In the mental integration task, participants were asked to mentally integrate a series of detail and location information pieces within a larger spatial structure. The spatial structure had the simple form of a 3 × 3 matrix, with each cell representing a room. Within a room, a symbol could be found on a wall (Fig. 3a). These symbols were not visible when looking at the 3 × 3 matrix structure. The combination of a certain location (a cell in the matrix) and the detail information to be found there (the symbol on the wall) was provided as two separate static pictures (static visual design condition) or as an animation (dynamic visual design condition). In the static visual design condition, the cell was indicated in the matrix by a red square and the symbol was shown separately (Fig. 3a). In the dynamic visual design condition, an animation showed a continuous zoom starting from an “aerial” view on the 3 × 3 matrix, then focusing on the location cell and finally “flying” into the cell to view the wall with the symbol on it. The animation thus started with the “location” picture and ended with the “detail” picture of the static version. It linked them with continuous zoom and camera movement. One item consisted of two to five such location-symbol combinations. These were shown subsequently in the study phase. Participants were asked to memorize all locations with their corresponding detail information. After the study phase of a trial, a test picture appeared which showed an integrated partial structure (part of the matrix) with visible symbols. This partial structure (Fig. 3b) always consisted of three adjacent cells (rooms) and contained two of the locations and symbols presented in the study phase. In addition, four alternative pictures showed different possible positions of the partial structure within the complete structure (matrix). Only one of the four alternatives matched simultaneously all the location-detail information presented in the study phase. Participants indicated as accurately and quickly as possible which of the four alternatives was the position of the partial structure within the overall structure. Static and dynamic conditions were blocked. In each visual design condition (static, dynamic) and for each span length (2, 3, 4, 5), there were eight items, resulting in 32 (4 × 8) items per visual design condition. Participants thus received a block of 32 static tasks and a block of 32 dynamic tasks. The order of these blocks varied between participants. Within a visual design condition, items were randomized. The presentation was system-controlled. Participants were not able to stop or repeat the presentation. The presentation time was 6 s for the presentation of one link between a location–detail combination of the spatial structure. Correspondingly, one dynamic zoom video had a duration of 6 s. Because of the zooming-in, the complete spatial structure was visible when the video started but disappeared during the animation. In the static condition, there were two static pictures, one showing the location in the spatial structure and one showing the detail. Each picture was shown for 3 s. Thus, presentation times were the same in both conditions. The mental integration task was presented by the experimental software E-Prime Version 2.0 (Psychology Software Tools Inc., 2012).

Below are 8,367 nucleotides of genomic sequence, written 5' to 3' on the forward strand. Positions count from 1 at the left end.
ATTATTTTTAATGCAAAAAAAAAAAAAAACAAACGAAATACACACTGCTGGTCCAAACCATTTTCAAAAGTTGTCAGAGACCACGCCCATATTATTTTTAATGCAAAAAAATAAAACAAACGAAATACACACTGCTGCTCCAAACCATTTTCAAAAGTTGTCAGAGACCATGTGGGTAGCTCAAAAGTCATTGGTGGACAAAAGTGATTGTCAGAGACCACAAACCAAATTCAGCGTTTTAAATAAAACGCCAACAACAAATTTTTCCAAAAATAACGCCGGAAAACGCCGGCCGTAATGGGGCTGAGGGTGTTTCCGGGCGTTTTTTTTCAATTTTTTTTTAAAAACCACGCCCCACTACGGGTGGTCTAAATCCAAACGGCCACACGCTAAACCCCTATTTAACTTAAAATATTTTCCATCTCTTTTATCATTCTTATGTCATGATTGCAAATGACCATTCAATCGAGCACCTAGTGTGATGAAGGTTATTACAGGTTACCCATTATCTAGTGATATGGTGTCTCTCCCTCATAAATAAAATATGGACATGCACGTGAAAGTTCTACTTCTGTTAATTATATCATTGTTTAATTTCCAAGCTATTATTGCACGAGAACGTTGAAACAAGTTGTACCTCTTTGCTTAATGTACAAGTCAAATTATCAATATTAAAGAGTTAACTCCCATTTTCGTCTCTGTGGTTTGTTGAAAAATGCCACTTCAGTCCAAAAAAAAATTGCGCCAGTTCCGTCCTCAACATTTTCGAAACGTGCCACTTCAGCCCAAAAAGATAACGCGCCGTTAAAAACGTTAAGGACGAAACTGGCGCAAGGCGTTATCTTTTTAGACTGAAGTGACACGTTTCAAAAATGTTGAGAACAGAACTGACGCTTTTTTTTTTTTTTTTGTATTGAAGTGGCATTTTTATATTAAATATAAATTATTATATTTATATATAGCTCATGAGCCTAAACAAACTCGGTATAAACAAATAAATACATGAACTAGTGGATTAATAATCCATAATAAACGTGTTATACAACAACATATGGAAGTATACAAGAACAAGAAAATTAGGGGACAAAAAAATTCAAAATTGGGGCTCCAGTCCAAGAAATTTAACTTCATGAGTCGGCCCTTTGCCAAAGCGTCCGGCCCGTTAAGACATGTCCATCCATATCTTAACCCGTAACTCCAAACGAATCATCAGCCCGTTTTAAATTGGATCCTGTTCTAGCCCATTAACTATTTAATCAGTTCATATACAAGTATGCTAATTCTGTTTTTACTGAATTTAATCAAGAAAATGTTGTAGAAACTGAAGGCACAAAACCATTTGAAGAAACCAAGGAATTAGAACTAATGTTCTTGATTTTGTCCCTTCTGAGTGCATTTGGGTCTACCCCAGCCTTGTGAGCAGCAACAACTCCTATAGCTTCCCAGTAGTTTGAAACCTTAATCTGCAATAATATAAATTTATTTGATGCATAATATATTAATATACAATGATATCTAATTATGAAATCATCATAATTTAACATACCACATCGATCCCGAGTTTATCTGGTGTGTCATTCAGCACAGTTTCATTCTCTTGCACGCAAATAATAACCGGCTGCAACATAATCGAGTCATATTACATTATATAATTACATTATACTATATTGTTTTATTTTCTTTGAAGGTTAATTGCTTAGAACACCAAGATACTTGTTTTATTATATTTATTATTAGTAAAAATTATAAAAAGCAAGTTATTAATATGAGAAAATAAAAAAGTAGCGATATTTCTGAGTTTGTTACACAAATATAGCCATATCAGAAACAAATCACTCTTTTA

Fig. 3
figure 3

Mental integration sample trial (static visual design version). The location and the detail information at that location were provided as separate, successive pictures (a). After several (two up to five) such combinations, the integrated test picture appeared (b). Participants decided which of the four indicated selections represent the position of the partial integrated structure shown above

Procedure

First, the mental pathway span task was conducted. Then, the mental integration task followed. Finally, demographic data were collected. The participants were tested in groups of up to six persons in an experimental laboratory with separation panels between the desks.

Analytical Approach for Study 1

Spatial ability was measured with the mental pathway span task which is a measure of visual-spatial working memory capacity. The analyses included the mental pathway span as a continuous predictor variable. It was z-standardized across all participants. Visual design (static vs. dynamic) was included as a categorical within-subject factor in the analyses using two dummy variables (see the “Analytical Approach for the Unifying Conceptualization” section). The two-factor interaction was tested with a multi-level-model (MLM) with two levels (visual design was on Level 1 and subjects on Level 2).

According to the main hypothesis, the relationship between spatial ability (measured with the mental pathway span) and performance in the mental integration task (mean accuracy of the location-detail combinations integrated and remembered correctly over all trials) should correspond to the following pattern in this experiment: The benefit of the dynamic visual design compared to the static visual design should increase with mental pathway span in the low-to-medium range of mental pathway span, meaning that the slope of spatial ability and mental integration performance would be comparatively steeper for the dynamic compared to the static visual design (cf. left sides of Fig. 1a–e). However, this benefit should decrease for greater mental pathway span (i.e., in the medium-to-high range of mental pathway span), meaning that the slope of the relation of spatial ability and mental integration performance would be comparatively flatter for the dynamic compared to the static visual design (cf. right sides of Fig. 1a–e). As a result, differences between static and dynamic visual designs should be highest for participants with a medium mental pathway span compared to participants with either low or high mental pathway spans.